Free Homeschool Portfolio



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Homeschool record keeping is an important part of a successful homeschool. There are many systems for record keeping available. One of the most popular and flexible systems is a student portfolio. This quick start guide will show you how to easily build a portfolio successfully for each of your children. Here are our favorite tips and tricks for keeping a homeschool portfolio.

What is a Homeschool Portfolio?

A portfolio is a means of record keeping and assessment. It demonstrates what has been learned by a child in a specific area of study or over a particular time period. The portfolio is more than just a collection of grades or transcripts. Portfolios show a student’s ability and experiences. It is a living collection that grows and changes over time

Portfolios eliminate the stress of completing an end of year assessment. Instead of expecting students to demonstrate everything they have learned in a large test, portfolios allow them to show how their learning has progressed. It also allows for creativity and personalization, something that can never happen on a paper and pencil test.

Why are Portfolios Important?

Portfolios are important for many reasons. Some states require families to maintain homeschool portfolios. Other states give the option of creating a portfolio or taking a standardized test. The portfolio is a concise way to show everything that was accomplished over the year. Knowing your state homeschool laws should be the first step in planning a portfolio. Check out Understanding Your Homeschool Requirements by State to learn more about what your state requires.

In addition to state homeschool requirements, there are other reasons to keep portfolios. Some homeschool charter schools require student portfolios. Also, portfolios are a perfect option for high school. Since portfolios are highly personalized, they are a perfect choice for demonstrating high school credit earned. Even if you are not required to keep a portfolio, it is a very useful record keeping system.

What are the Daily Logistics of Maintaining a Portfolio?

The portfolio is a yearly assessment but has to be maintained daily. The single binder portfolio is the most popular, and required by some states. Other options include an accordion file portfolio and digital portfolio. It is important to make daily maintenance simple. Keep one binder for each subject. Also have a binder for additional logs and sheets. (see below) Each day add completed work to the subject binder. Also. record grades, attendance, etc in appropriate logs. Keep all binders in a central location. (Students can help maintain binders, too!). At the end of the year, you can pull what you need from these binders. That will make year-end assessments quick and easy to complete.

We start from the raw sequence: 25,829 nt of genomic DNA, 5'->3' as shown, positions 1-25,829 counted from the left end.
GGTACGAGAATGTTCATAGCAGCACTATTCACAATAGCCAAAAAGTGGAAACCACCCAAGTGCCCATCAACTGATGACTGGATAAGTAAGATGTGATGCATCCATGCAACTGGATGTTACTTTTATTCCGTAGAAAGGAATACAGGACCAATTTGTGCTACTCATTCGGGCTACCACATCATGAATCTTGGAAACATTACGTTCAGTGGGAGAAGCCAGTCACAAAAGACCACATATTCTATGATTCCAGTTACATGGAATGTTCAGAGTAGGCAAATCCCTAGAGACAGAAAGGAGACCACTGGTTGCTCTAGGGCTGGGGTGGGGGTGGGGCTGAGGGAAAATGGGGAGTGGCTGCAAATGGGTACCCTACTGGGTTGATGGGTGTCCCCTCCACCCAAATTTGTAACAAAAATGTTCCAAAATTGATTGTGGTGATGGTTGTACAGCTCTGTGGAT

What Should Be Included?

Every portfolio is unique. There are as many different styles as families who keep them! Always include whatever is required by your state. You can then get creative with the rest. Remember that less is more! A portfolio is a snapshot of the homeschool year. It should not include EVERYTHING! Include just enough to meet state requirements and demonstrate growth. Here is a sample list of what to include:

  • Colorful Cover Sheet: This should include the title “Homeschool Portfolio” and space to write Student’s Name and School Year
  • Student Profile Sheet: This contains all pertinent information about the student. It will include strengths, weaknesses, course of study, and other personal details.
  • Monthly Tracking Log: The log sheet shows how many days each subject has met. There is a log for each month of the school year. The page is a grid with subjects across top, room for 31 Days on left side, and totals on bottom
  • Weekly Tracking Log: Similar to the monthly tracking log but it breaks the records into weeks. This is set up with subjects on left side, days on top, and totals on right.
  • Quiz & Test Scores: This is a record of all quiz and test grades received for each subject.
  • Field Trips Log: Include where you went, the date, and what was learned.
  • Exemplary Examples of Work: Show off student progress. Include a collection of the best work from the year in various subjects.
  • All State Requirements: Make sure that all requirements are met and included.
  • Physical Education Log: Keep a log of what activities/sports were counted as physical education and time spent on each.
  • Extra Curricular Log: This is a place to record what is done outside the classroom. Include clubs, activities, and performances. Be sure to also note any special awards or recognitions earned.
  • Volunteer Hours Log: Volunteering is real work learning. It is also a requirement for graduation in some states. Record all volunteer activities, dates, and how long was spent on each event.

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Simple homeschool planning resources you will actually use!  Less is more when it comes to organizing and planning out your homeschool year.  These resources will help you set goals, keep track of curriculum decisions and orders, and teach your student to keep an independent weekly calendar.

  • Homeschool Goals
  • Homeschool Curriculum Planning
  • Independent Student Calendar

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